The results are published in EMBO Molecular medicine.
Group A streptococci have several ways in which they evade the body's immune system and, when they infect us, can cause both common throat infections (strep throat), scarlet fever, sepsis, swine pox and skin infections. So far, antibiotics work against these bacteria, but should they become resistant, they will pose a major public health threat.
One strategy that the scientific community uses to find new ways of fighting bacterial infections is to create target-seeking antibodies. First, the antibodies that the body's immune system produces in the event of an infection are mapped, and then their effect on the immune system is studied. In this way, antibodies can be identified that can be used both for preventive treatment and for treatment during an ongoing infection. However, it's a challenging process, and many attempts to develop antibody-based treatments against Strep A have failed.
The current study shows an unexpected way that antibodies interact with group A streptococci and, more specifically, how they hook onto the probably most important bacterial protein, the M protein, on the cell surface.
“We found that it happens in a way that has never been described before. Normally, an antibody binds via one of its two Y arms to its target protein at a single site, regardless of which of the two arms is used for binding. But what we have seen– and this is vital information – is that the two Y arms can recognize and hook on to twodifferent places on the same target protein”, explains Pontus Nordenfelt, one of the authors behind the study.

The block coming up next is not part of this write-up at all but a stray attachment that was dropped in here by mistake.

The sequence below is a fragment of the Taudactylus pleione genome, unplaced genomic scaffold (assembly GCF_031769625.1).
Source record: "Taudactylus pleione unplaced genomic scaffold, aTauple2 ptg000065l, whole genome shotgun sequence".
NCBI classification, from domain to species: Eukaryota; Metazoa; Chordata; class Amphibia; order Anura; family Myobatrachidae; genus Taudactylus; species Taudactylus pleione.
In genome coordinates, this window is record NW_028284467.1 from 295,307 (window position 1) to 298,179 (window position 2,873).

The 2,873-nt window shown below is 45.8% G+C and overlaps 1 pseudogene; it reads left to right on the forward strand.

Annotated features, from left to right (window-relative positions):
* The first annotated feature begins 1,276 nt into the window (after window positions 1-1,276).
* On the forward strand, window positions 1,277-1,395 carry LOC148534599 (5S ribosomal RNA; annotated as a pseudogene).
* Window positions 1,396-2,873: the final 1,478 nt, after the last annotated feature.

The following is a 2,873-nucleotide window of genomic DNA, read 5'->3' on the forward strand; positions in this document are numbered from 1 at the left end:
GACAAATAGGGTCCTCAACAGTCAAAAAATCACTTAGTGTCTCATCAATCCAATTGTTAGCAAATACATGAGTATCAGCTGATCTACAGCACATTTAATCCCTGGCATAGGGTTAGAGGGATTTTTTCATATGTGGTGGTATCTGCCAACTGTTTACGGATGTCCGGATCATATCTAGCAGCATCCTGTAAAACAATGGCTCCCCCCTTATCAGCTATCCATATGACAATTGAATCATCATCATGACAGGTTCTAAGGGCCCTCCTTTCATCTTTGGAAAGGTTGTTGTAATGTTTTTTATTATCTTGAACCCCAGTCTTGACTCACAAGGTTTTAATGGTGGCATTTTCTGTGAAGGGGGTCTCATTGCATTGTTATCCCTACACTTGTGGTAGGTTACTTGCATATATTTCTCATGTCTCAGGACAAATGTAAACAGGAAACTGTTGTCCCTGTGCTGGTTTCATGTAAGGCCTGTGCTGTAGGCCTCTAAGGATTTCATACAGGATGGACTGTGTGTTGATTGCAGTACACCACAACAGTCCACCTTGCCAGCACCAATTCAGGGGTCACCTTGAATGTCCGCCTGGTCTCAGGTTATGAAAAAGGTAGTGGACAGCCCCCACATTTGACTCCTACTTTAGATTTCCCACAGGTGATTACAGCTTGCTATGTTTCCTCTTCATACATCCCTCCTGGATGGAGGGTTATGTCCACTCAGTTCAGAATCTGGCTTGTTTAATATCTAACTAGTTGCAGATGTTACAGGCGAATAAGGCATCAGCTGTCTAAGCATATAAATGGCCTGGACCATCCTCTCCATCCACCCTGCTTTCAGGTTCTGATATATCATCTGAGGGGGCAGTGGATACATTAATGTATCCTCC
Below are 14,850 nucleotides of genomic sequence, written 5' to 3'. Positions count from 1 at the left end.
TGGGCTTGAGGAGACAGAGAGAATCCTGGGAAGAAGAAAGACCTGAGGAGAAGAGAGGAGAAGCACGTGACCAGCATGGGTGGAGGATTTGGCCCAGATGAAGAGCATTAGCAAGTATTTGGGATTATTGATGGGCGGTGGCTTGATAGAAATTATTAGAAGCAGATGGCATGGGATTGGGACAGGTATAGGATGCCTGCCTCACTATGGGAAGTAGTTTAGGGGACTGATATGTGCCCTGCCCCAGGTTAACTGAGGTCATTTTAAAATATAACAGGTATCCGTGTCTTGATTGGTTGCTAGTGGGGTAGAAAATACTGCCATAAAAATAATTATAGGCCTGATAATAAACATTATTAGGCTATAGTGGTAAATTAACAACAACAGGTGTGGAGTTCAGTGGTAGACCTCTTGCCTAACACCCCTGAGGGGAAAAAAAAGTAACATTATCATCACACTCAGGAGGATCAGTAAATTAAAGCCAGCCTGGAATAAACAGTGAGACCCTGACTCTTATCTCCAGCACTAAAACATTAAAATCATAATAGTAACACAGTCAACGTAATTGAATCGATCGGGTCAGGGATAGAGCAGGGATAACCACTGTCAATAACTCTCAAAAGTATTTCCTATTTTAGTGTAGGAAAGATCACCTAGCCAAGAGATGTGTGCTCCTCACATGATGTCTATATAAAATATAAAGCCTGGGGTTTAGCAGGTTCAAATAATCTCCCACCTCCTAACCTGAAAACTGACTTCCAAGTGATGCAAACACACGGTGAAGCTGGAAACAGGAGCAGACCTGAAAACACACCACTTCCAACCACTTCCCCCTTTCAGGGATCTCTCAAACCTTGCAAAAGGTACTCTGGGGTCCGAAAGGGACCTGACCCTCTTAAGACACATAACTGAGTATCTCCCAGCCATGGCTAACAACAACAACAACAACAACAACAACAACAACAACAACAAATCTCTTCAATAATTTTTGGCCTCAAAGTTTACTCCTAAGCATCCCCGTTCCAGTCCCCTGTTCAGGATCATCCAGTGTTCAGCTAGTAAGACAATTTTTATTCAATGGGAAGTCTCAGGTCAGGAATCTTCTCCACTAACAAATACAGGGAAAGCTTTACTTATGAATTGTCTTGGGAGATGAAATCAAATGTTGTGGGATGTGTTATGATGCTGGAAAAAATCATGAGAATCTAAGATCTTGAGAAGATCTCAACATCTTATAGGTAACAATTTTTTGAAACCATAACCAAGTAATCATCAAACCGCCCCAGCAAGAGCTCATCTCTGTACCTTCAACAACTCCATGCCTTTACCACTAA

This means that the two arms of the antibody – which are identical – can bind to two different sites on a target protein. It turns out that it is precisely this type of binding that is required for effective protection, and since it is probably rare, the researchers believe, it could explain why so many vaccine attempts have been unsuccessful. It could also be a reason why the bacteria manage to escape the immune system.
It has long been known that the streptococcal bacteria's M protein is of great importance for how disease occurs and develops in the body. Finding an antibody that attaches to this protein, thereby flagging it up to the immune system, can prevent the bacteria from infecting the body's cells. Since we know that the human body can fight the infection, such antibodies exist, but it is hard to locate them.
The researchers therefore focused on examining antibodies in patients who had recovered from group A streptococcal infection. They managed to identify three so-called monoclonal antibodies from a patient who recovered from a Strep A infection. Monoclonal antibodies are identical copies of each other, and in this case target a single protein (the M protein) of the group A streptococci. The researchers then investigated in animal studies whether it is possible to use the antibodies to strengthen the immune system in its fight against group A streptococcus. It turned out that the antibody with the newly discovered binding mechanism produced a strong immune response against the bacteria. The researchers have now applied for a patent based on the findings in the article, and will continue to study the antibody.
“This opens up possibilities where previous vaccine attempts have failed and means that the monoclonal antibody we used has the potential to protect against infection”, concludes Wael Bahnan, one of the authors behind the study.